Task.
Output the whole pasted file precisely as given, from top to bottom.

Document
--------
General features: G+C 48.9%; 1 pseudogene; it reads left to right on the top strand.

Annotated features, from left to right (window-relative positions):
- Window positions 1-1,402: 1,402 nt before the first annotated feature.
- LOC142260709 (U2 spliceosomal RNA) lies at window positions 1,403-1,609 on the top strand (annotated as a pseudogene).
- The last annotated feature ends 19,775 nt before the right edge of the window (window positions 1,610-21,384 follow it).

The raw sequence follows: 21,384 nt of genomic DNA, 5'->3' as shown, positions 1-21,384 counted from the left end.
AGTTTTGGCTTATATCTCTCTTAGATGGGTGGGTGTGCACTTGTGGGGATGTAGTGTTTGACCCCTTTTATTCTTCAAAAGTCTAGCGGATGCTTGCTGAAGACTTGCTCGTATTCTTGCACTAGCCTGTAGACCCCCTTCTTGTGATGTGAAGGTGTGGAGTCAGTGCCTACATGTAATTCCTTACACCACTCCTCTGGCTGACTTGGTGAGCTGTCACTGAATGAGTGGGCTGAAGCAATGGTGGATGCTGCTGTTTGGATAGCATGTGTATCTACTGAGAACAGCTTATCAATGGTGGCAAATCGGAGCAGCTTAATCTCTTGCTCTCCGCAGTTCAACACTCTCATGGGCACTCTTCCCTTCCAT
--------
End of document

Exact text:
General features: G+C 48.9%; 1 pseudogene; it reads left to right on the top strand.

Annotated features, from left to right (window-relative positions):
- Window positions 1-1,402: 1,402 nt before the first annotated feature.
- LOC142260709 (U2 spliceosomal RNA) lies at window positions 1,403-1,609 on the top strand (annotated as a pseudogene).
- The last annotated feature ends 19,775 nt before the right edge of the window (window positions 1,610-21,384 follow it).

The raw sequence follows: 21,384 nt of genomic DNA, 5'->3' as shown, positions 1-21,384 counted from the left end.
AGTTTTGGCTTATATCTCTCTTAGATGGGTGGGTGTGCACTTGTGGGGATGTAGTGTTTGACCCCTTTTATTCTTCAAAAGTCTAGCGGATGCTTGCTGAAGACTTGCTCGTATTCTTGCACTAGCCTGTAGACCCCCTTCTTGTGATGTGAAGGTGTGGAGTCAGTGCCTACATGTAATTCCTTACACCACTCCTCTGGCTGACTTGGTGAGCTGTCACTGAATGAGTGGGCTGAAGCAATGGTGGATGCTGCTGTTTGGATAGCATGTGTATCTACTGAGAACAGCTTATCAATGGTGGCAAATCGGAGCAGCTTAATCTCTTGCTCTCCGCAGTTCAACACTCTCATGGGCACTCTTCCCTTCCAT